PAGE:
Based on previous studies, five morphometric measurements appear to be the most useful predictors of passive IVJ stiffness and/or RoM in both mammals and crocodylians (italic font in table 2). Correlates of high mediolateral stiffness include vertically oriented zygapophyses (smaller pre-zygapophyseal angles), widely spaced zygapophyses and mediolaterally wide centra and laminae. Correlates of high dorsoventral stiffness include horizontally oriented zygapophyses (larger pre-zygapophyseal angles) and dorsoventrally tall centra . In addition, the length of neural spines and transverse processes give an idea of the cross-sectional areas and leverages of axial muscles, which would increase passive stiffness in the intact animal .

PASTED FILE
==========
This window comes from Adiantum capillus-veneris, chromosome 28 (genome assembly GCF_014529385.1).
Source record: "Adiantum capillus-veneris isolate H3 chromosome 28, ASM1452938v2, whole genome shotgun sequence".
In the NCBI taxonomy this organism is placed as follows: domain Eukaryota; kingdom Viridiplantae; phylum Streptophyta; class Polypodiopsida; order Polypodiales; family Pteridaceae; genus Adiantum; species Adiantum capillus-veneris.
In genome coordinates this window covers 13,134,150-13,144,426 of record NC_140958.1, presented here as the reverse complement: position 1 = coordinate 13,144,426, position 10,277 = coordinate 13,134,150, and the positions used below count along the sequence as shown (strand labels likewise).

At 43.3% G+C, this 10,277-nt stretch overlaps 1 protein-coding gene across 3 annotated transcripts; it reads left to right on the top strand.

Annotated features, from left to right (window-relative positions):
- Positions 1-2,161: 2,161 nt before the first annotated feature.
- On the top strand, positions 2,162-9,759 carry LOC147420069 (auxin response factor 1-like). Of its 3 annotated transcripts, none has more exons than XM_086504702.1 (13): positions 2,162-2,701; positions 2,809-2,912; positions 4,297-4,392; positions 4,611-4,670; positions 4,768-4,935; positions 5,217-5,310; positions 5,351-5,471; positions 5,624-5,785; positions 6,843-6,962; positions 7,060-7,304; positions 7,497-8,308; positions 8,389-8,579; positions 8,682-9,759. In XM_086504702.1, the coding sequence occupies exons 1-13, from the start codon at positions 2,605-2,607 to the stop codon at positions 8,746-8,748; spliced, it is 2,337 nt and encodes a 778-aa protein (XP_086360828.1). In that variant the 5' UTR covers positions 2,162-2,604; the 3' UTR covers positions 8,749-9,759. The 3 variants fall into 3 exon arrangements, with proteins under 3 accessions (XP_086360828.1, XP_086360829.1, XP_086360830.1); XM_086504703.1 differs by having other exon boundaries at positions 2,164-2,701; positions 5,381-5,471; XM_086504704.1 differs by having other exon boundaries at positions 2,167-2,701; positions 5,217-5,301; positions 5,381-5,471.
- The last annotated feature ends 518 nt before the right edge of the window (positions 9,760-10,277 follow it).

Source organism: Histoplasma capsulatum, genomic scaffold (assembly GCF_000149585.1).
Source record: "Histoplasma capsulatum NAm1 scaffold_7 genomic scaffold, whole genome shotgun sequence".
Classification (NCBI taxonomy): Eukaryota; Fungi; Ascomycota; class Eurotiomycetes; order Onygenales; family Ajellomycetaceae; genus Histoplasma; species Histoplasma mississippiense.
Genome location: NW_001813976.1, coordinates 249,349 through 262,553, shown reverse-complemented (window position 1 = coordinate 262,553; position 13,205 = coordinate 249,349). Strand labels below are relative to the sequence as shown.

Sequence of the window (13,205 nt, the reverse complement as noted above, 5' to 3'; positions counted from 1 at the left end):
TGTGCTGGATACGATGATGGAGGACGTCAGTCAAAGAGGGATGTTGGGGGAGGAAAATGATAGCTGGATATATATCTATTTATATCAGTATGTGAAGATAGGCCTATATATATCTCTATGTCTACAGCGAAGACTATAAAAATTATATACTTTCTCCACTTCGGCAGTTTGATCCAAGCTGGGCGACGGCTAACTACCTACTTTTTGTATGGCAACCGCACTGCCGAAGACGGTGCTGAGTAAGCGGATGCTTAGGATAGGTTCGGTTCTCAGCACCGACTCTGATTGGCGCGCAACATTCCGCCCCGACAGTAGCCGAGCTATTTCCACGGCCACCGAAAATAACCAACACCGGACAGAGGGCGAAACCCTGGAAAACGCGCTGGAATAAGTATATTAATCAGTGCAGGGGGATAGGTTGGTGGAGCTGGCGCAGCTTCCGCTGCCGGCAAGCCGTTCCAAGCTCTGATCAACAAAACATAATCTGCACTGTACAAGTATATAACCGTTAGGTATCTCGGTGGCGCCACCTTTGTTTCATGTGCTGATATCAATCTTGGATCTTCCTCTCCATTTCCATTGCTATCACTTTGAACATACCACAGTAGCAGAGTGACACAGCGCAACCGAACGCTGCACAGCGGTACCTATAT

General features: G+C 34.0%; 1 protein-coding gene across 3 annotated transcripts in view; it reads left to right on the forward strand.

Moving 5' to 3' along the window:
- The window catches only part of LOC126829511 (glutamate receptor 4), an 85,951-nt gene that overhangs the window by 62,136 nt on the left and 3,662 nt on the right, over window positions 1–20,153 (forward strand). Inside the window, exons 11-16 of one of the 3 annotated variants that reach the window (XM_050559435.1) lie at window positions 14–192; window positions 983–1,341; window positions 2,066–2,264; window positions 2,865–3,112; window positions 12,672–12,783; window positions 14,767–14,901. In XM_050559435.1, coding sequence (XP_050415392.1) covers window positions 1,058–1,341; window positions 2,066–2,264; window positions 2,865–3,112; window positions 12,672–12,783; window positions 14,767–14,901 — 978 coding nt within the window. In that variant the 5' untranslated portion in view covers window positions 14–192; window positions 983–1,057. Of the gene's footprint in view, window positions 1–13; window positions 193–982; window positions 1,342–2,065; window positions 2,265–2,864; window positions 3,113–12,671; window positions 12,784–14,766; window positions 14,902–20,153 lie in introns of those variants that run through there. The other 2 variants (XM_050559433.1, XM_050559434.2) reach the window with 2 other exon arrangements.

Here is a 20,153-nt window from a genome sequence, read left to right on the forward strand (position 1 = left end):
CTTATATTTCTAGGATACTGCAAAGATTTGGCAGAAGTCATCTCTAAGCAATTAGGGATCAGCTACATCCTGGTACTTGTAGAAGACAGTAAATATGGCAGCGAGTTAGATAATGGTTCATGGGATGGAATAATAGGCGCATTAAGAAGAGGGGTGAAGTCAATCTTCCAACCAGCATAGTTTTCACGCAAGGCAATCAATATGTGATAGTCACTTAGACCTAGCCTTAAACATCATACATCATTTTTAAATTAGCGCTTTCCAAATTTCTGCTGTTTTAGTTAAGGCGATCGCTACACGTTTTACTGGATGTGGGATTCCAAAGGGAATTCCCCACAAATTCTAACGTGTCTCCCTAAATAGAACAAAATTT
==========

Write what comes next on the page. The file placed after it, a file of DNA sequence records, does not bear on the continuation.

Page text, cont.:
The morphometrics of the lumbar region in Terrestrisuchus (figure 3) are consistent with low stiffness, particularly in the mediolateral direction. Its narrowly spaced zygapophyses and narrow laminae imply low mediolateral stiffness, and its pre-zygapophyseal angles well over 90° suggest greater dorsoventral than mediolateral stiffness. Protosuchus is intermediate in almost every measurement, although the taphonomic distortion of the fossil and the low resolution of the scans make the morphometrics somewhat difficult to interpret. Its transverse processes are relatively short, suggesting that it lacked the muscle mass and leverage for powerful lateral flexion. The relative centrum dimensions of Protosuchus were most similar to Steneosaurus, but the zygapophyses of the former were closer to horizontal (suggesting greater dorsoventral stiffness) and its transverse processes did not become broader in the middle of the column. Pelagosaurus seems to have low mediolateral and intermediate dorsoventral stiffness: its zygapophyses are sub-horizontal, suggesting greater dorsoventral than mediolateral stiffness, and the centra are spool-shaped with a small diameter relative to their length, suggesting low overall stiffness. In contrast, Steneosaurus has more vertical zygapophyses and shorter, slightly wider centra, suggesting greater mediolateral than dorsoventral stiffness; other morphometrics are similar to Pelagosaurus. Metriorhynchus also has more vertical zygapophyses, but it has much taller, wider centra suggesting higher overall stiffness. Crocodylus has widely spaced, sub-horizontal zygapophyses, broad laminae and very short, wide centra, suggesting high mediolateral and dorsoventral stiffness.